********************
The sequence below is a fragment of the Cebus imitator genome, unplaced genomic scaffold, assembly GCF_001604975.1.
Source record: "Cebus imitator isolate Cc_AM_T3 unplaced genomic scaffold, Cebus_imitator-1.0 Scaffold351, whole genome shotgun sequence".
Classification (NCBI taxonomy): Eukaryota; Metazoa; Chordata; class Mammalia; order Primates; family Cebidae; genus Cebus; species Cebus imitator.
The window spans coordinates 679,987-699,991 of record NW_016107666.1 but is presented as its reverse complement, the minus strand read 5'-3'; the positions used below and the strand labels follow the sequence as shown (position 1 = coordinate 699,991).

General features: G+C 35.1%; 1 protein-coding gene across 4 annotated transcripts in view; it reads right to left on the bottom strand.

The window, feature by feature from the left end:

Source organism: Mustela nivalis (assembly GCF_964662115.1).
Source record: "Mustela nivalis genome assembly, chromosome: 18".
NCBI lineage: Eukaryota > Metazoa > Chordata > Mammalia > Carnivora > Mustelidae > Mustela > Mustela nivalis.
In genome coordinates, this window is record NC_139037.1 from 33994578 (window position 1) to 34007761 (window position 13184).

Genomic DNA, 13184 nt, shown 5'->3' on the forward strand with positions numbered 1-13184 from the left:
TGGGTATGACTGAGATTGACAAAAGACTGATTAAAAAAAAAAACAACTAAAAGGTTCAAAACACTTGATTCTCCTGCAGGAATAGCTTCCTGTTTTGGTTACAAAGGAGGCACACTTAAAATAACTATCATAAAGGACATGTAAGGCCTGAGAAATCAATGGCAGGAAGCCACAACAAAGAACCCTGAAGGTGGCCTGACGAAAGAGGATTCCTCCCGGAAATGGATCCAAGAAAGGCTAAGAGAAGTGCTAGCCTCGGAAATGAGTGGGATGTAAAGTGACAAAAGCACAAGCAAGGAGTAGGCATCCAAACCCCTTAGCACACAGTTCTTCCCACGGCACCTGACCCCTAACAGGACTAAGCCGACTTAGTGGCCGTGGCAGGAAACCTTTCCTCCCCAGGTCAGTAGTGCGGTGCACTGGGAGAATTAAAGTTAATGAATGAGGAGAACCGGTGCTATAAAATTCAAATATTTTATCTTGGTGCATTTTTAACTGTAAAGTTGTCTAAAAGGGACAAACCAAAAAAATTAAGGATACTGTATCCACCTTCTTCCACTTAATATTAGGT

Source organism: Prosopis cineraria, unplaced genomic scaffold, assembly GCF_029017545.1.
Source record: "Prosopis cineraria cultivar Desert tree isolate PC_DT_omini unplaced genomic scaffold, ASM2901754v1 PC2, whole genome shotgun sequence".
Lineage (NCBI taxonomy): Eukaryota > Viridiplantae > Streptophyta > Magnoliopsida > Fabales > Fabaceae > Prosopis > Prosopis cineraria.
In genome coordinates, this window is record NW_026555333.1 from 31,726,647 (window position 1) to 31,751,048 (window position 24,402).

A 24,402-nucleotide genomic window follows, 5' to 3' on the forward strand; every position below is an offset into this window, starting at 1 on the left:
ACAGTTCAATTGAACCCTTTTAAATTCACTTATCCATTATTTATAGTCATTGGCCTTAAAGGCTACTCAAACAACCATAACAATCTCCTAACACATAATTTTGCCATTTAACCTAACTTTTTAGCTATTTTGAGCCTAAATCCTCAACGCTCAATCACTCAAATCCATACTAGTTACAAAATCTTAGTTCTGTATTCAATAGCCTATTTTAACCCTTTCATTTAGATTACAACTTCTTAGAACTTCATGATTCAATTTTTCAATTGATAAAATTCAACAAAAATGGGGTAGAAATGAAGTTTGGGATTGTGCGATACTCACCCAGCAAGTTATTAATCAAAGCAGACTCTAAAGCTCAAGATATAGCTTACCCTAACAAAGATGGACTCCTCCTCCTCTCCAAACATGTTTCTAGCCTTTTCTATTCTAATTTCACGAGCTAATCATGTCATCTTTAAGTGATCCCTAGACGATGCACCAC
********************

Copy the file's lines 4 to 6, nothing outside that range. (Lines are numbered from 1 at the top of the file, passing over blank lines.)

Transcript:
The window spans coordinates 679,987-699,991 of record NW_016107666.1 but is presented as its reverse complement, the minus strand read 5'-3'; the positions used below and the strand labels follow the sequence as shown (position 1 = coordinate 699,991).

General features: G+C 35.1%; 1 protein-coding gene across 4 annotated transcripts in view; it reads right to left on the bottom strand.

The window, feature by feature from the left end: